Coercion in Leadership

**As I progress through my doctoral program I will be placing some of my work on here. Please feel free to engage with me in the learning process to seek greater depth in understanding of leadership, scripture, and life.

Leadership is a challenging endeavor and not a discipline to be taken lightly. Unfortunately, there are more leadership positions needing filled than quality leaders available to fill them. Also, the incredible pace of the workplace expects leaders at all levels to exercise organizational leadership beyond their capabilities. This is where coercion enters the picture of leadership.

Leadership, or power, is “the capacity or potential to influence.” (Northouse, 2013, p.9) which can come in many different forms. When a leader is not skilled in the art of leadership, or does not take the time to lead artfully, coercion becomes an inviting avenue to exercise power. According to Merriam-Webster (2004) coercion is “to make (someone) do something by using force or threats”, which eliminates the necessity to artfully lead, but simply make followers do what is expected. According to Northouse (2013), coercion influences against the will of the followers through different penalties and rewards. (p.12) So, a leader who is unskilled, inexperienced, or pressed for time can easily slip into a habit of coercion to make followers do what is expected to meet the desired results.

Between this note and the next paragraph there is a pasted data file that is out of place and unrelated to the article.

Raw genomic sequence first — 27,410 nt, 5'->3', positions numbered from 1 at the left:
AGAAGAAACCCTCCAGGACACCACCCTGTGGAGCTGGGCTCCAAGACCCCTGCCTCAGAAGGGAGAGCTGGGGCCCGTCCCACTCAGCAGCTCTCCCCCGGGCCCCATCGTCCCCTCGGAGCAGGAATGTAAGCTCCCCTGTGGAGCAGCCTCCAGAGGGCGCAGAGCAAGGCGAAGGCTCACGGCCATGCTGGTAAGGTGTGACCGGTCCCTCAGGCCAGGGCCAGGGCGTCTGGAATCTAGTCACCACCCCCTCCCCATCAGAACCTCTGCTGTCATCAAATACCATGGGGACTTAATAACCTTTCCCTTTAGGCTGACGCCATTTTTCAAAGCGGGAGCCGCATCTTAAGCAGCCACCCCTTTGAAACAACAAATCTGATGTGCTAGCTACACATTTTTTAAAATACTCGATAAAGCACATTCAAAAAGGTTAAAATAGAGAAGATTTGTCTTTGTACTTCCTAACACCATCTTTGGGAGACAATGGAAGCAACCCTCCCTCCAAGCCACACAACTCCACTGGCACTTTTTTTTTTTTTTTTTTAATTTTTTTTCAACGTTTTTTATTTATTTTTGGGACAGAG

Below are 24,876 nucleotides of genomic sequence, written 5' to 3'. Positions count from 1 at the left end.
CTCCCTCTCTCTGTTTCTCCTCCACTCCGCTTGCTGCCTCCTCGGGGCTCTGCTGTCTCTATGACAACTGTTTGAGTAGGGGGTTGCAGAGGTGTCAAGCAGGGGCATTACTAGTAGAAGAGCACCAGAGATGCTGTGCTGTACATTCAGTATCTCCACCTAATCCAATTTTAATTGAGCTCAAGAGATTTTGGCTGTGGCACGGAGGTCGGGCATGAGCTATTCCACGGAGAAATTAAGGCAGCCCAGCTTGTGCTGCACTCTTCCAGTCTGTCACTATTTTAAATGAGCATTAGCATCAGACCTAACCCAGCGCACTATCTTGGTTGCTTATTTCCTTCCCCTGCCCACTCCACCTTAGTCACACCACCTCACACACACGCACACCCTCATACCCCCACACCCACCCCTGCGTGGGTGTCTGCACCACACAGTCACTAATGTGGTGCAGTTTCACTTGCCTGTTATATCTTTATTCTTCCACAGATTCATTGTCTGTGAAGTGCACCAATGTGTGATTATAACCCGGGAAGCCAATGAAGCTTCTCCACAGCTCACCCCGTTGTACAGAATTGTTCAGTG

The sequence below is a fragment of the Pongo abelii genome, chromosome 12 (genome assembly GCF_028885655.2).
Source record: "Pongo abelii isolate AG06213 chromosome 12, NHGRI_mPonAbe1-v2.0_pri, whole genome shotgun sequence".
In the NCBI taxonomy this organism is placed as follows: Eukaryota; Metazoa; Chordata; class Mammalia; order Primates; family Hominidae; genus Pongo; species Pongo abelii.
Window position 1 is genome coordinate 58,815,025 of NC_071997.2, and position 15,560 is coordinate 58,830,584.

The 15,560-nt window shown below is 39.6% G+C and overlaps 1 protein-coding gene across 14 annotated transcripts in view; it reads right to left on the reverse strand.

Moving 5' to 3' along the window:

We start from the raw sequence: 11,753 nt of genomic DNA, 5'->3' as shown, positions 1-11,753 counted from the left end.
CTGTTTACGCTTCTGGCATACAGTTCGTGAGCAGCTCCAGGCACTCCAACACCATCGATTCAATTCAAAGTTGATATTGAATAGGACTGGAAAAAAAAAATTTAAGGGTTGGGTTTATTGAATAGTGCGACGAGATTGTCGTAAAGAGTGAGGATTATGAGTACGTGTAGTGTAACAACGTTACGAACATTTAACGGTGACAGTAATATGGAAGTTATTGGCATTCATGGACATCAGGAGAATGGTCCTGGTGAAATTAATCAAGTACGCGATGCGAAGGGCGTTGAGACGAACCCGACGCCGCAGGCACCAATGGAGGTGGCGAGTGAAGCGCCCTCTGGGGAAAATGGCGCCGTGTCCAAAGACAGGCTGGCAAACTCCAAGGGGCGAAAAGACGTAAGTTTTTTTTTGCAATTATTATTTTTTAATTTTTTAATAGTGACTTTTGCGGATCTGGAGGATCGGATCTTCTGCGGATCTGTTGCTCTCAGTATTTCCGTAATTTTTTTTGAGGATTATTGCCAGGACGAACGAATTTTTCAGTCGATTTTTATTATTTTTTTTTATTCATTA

This, however, is not how leadership styles such as authentic leadership work. In fact, according to Bill George, coercion is a violation of the authentic leadership model and violates three of its characteristics: strong values held by the authentic leader, the trusting relationships the authentic leaders seeks to establish with others, and the self-discipline the authentic leader imposes on themselves based on values. (Northouse, 2013, p. 258) The use of coercion on followers is in direct contrast to these three characteristics. In fact, coercion can be considered unethical for a leader to use outside of extreme situations. (Powers, 2007, p. 125) So, students of the art of leadership should not resort to the use of coercion.

References

Merriam-Webster. (2004). The Merriam-Webster Dictionary (Revised edition.). Springfield, Mass: Merriam-Webster Mass Market.

Northouse, P. G. (2013). Leadership: Theory and Practice (6th ed.). Thousand Oaks: SAGE.

Powers, P. (2007). Persuasion and Coercion: A Critical Review of Philosophical and Empirical Approaches. HEC Forum, 19(2), 125–43.


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